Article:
Ms Mitchell's attitude contrasts with what most experienced teachers know, and sound educational research shows - that a good relationship between the teacher and the behaviourally difficult child is paramount in "mking a difference". In addition, our profession demands that we teach mutual trust and respect; it does not give us the right to apportion blame. It is the behaviour that is bad - not the child; and the child has to know that.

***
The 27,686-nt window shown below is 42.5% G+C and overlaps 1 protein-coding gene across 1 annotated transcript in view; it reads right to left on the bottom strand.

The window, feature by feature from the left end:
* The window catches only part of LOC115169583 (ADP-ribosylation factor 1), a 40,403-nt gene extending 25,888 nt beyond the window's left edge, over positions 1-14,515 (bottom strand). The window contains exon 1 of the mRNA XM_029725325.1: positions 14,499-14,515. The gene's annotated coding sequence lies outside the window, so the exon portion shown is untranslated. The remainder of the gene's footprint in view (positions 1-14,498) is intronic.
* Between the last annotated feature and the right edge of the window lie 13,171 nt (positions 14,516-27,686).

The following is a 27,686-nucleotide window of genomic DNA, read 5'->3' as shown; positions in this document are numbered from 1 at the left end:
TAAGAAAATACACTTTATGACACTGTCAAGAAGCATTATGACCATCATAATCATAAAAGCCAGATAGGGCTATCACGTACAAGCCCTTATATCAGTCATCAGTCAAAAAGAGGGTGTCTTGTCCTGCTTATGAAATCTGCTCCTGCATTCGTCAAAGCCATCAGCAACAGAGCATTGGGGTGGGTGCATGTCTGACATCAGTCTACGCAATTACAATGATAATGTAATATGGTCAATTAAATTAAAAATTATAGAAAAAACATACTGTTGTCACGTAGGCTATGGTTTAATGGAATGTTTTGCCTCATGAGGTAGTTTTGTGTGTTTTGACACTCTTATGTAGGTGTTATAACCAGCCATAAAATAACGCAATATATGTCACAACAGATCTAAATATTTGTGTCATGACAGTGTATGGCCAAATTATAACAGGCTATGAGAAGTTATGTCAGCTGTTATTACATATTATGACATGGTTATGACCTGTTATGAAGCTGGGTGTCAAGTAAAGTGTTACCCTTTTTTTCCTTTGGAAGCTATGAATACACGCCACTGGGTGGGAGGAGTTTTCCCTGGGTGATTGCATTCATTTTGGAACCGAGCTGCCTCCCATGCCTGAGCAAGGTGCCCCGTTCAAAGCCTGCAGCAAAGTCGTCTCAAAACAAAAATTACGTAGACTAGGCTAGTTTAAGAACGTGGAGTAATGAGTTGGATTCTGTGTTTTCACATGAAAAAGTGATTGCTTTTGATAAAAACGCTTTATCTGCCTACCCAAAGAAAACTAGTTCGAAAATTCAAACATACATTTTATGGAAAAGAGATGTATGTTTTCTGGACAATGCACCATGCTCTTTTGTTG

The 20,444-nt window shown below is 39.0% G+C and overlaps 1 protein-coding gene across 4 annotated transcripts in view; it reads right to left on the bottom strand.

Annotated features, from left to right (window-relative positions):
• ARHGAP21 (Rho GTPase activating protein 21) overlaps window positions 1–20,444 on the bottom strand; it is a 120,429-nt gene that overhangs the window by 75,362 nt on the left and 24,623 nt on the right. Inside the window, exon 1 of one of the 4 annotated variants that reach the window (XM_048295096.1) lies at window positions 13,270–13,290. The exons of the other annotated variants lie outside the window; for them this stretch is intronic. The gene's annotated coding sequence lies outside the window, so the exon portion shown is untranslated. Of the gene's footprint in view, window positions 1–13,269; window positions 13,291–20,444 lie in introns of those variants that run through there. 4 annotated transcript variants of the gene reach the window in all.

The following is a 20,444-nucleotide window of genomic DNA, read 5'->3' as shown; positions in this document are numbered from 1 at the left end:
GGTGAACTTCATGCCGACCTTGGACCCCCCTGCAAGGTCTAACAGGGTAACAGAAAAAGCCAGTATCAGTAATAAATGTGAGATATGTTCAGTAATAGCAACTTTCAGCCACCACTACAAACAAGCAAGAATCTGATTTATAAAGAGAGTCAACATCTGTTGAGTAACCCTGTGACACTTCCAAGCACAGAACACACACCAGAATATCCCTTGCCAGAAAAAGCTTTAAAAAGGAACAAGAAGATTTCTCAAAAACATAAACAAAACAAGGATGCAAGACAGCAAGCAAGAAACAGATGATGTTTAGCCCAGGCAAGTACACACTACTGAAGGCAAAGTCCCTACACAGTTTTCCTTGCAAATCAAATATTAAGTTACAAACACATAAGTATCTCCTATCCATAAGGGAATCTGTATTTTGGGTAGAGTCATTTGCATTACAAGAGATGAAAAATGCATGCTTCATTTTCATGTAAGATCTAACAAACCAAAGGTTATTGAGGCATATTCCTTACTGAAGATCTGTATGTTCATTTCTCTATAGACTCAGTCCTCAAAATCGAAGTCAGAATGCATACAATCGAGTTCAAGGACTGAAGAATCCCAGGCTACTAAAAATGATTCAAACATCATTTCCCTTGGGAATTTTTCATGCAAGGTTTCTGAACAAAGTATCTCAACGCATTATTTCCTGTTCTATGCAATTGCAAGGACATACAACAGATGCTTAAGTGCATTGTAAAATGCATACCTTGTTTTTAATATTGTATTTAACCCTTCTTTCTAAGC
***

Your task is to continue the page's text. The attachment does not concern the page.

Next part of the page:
If someone had told me continuously over the last decade that I was a "bad" teacher, it would certainly not have transformed me into a well-balanced, happy, "good" teacher. I would have done all I could to escape. But one positive comment might just have given me some hope